Take spoonfuls of the butter and roll them into balls, using the warmth of your hands to hold them together. Press down in a crosshatch pattern with a fork sprayed with cooking spray (you should spray the fork intermittently to keep it from sticking to the dough).

Preheat oven to 300. Bake 20-25 minutes, or until edges are lightly browned.

Optional: if you want prettier cookies, approximately halfway through baking time, use the side of a fork to gently push pieces that have broken/oozed off the cookie back to the central cookie mass. All the butter will kind of fuse them together and the finished cookies will be prettier and more entire!

The cookies look a little busted going onto the sheet…


But, particularly if you do the recommended touch-up during the baking time, they end up right adorable and hold together surprisingly well (a great big thank you to BUTTER!)


And the taste is great. Again: BUTTER!


For the most intriguing flavor and texture, I’d definitely recommend lemon cornmeal cookies. Another from Cooking Light, I found them to be a really unique cookie.


As usual for our party, I made my all time favorite cookies, macadamia butter cookies with dried cranberries


And then, when I pulled out a tin to store the cookies in before the big party day, I found these:


The cookie tin had been in storage in our garage, and so we realized that these guys must have been left over from the last time I made gingerbread people! (Yes, I made them this year, but didn’t decorate them).

Here’s the thing: I know from checking in my blog that we didn’t make gingerbread men for the party last year… or the year before. These were MANY YEARS OLD! Moreover, they still smelled FINE and were suprisingly supple feeling on the outside due to, I supposed, an impressively airtight container!

Awesome. Regretfully, fearing health concerns, I threw them away.

We still had PLENTY of cookies!


Along with my contributions, we had several trays of delicious baklava made by my mom, as well as her labor-of-love Linzer hearts.


I tried to make brownies but something went horribly wrong and they were DRY! Not terrible, but tasted more like cake than my usual blissful fudgy brownies. So I melted a huge amount of sour cherry preserves and drizzle them on top, and called them “cherry chocolate cake bites”. Huge hit.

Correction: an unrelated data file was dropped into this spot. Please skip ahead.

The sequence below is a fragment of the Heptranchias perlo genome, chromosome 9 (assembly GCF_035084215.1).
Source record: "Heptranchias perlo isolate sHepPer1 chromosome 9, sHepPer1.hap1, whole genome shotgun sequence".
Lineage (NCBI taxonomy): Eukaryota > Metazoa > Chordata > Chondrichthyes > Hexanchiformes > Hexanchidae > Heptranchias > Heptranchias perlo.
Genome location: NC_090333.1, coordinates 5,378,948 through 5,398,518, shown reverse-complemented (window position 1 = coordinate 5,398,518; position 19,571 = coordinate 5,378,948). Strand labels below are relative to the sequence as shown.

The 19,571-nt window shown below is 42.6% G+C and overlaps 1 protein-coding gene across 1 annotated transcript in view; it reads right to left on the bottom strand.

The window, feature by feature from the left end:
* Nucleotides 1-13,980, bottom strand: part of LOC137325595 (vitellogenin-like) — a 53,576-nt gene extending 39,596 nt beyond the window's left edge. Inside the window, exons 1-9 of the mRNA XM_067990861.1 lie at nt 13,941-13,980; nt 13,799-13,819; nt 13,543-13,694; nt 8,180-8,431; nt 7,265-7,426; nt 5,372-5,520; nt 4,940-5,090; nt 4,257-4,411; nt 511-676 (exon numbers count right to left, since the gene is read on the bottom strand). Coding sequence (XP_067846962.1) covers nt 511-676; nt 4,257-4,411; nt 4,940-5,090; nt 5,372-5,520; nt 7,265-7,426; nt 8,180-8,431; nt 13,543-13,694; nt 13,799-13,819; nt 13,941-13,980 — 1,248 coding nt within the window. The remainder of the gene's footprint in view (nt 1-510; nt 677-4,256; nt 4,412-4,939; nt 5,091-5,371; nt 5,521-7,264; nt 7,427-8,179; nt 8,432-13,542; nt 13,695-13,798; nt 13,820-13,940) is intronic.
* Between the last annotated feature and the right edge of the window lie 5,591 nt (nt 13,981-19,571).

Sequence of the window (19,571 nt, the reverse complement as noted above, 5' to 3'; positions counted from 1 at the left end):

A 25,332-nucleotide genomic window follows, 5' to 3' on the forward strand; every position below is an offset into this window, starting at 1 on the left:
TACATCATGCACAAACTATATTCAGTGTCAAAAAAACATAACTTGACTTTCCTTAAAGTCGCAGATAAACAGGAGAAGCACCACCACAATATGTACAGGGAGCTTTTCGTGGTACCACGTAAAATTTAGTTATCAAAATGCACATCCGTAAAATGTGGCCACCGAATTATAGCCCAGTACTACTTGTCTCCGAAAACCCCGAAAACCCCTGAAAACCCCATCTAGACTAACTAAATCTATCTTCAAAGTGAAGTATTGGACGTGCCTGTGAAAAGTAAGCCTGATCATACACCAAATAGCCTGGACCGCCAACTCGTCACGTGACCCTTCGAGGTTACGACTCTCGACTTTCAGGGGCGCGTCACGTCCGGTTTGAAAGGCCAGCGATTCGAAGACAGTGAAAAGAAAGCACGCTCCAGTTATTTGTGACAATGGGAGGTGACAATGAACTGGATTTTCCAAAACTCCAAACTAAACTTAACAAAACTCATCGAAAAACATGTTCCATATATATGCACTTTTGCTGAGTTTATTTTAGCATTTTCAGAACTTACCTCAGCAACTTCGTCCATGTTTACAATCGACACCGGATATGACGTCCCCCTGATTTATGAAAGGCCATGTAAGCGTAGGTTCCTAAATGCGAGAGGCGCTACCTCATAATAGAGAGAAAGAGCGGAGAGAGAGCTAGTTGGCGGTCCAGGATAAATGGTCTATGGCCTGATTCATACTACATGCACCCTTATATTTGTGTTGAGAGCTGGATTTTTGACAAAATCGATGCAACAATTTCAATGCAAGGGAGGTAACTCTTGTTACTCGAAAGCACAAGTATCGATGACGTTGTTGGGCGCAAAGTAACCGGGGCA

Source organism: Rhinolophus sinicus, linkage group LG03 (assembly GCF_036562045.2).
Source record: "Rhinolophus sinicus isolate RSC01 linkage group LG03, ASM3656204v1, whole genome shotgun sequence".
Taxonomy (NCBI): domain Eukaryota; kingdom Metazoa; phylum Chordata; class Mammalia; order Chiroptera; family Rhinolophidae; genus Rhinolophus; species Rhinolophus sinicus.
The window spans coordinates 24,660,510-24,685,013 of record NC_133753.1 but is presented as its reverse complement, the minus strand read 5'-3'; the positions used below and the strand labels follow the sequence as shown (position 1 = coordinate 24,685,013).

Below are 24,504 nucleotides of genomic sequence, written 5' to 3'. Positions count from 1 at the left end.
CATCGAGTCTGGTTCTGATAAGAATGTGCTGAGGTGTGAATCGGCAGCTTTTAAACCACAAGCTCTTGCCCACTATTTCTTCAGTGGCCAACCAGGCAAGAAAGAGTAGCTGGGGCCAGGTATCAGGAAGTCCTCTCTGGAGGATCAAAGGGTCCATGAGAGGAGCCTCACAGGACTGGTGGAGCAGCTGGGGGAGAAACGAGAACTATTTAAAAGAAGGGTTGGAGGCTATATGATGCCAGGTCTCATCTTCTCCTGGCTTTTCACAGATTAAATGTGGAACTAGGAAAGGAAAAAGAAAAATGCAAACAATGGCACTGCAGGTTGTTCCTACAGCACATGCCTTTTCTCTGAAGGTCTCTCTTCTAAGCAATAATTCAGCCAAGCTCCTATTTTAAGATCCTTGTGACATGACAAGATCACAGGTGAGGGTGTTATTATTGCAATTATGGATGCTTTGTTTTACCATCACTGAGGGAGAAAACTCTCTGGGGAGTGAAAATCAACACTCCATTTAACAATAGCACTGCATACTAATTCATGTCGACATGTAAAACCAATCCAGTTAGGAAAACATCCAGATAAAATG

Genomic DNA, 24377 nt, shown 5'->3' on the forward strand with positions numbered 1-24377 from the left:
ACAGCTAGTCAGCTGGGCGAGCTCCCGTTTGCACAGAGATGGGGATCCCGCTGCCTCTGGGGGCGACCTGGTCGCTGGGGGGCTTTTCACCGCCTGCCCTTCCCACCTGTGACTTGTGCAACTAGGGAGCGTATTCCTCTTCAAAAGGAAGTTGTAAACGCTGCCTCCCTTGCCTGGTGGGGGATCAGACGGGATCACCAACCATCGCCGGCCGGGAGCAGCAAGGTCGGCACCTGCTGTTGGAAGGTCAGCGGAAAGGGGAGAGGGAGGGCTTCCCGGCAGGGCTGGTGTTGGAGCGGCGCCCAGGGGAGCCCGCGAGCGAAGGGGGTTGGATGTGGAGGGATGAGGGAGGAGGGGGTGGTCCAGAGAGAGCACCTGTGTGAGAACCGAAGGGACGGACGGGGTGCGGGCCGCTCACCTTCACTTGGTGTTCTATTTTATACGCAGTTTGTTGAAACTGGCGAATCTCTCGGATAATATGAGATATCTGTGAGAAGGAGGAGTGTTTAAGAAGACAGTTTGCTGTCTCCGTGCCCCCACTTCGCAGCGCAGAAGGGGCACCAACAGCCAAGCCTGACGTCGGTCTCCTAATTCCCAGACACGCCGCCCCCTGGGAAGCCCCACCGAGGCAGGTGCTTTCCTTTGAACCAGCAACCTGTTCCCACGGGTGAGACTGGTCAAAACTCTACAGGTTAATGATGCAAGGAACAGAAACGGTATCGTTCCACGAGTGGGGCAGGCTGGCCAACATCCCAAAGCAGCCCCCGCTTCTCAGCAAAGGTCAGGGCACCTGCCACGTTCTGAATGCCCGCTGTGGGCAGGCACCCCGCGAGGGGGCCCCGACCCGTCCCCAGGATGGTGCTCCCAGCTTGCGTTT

Gluten free for our gluten free loved one!


Biscotti, beautifully vertical as arranged by my sister, rather whimsically, in my ice cream bowl.


And thus ends my pictures, upon the arrival of our first guests, because everyone knows the best thing about a party, no matter what incredible culinary creations are present, is the people.

I really am full of the joys, even at the prospect of returning to work tomorrow, because I was reminded at that party, as I am most days, at what an amazing group of family and friends we really do have. My super awesome boyfriend hung out with my super awesome family, my super awesome neighbors bonded with my super awesome church members.

Guys, let’s promise ourselves that this Christmas/holiday joy should carry over, because anyone who is loved is blessed every day.


marie said...

I am definitely clicking on the biscotti link as I LOVE coconut and biscotti so the two together sound fabulous. I also love garlic so please pass the Skordalia!

Steven Alexander Heathcliff Basil Bert said...

Ileana, I agree with pushing for the Christmas joy to carry over. It's seemed work that way and I can only hope it continues.

Your party was off-the-hook fun and exciting, the food was incredible (I'm thinking the turkey, cheese ball, and baklava.), and the level of merriment was at glory-level.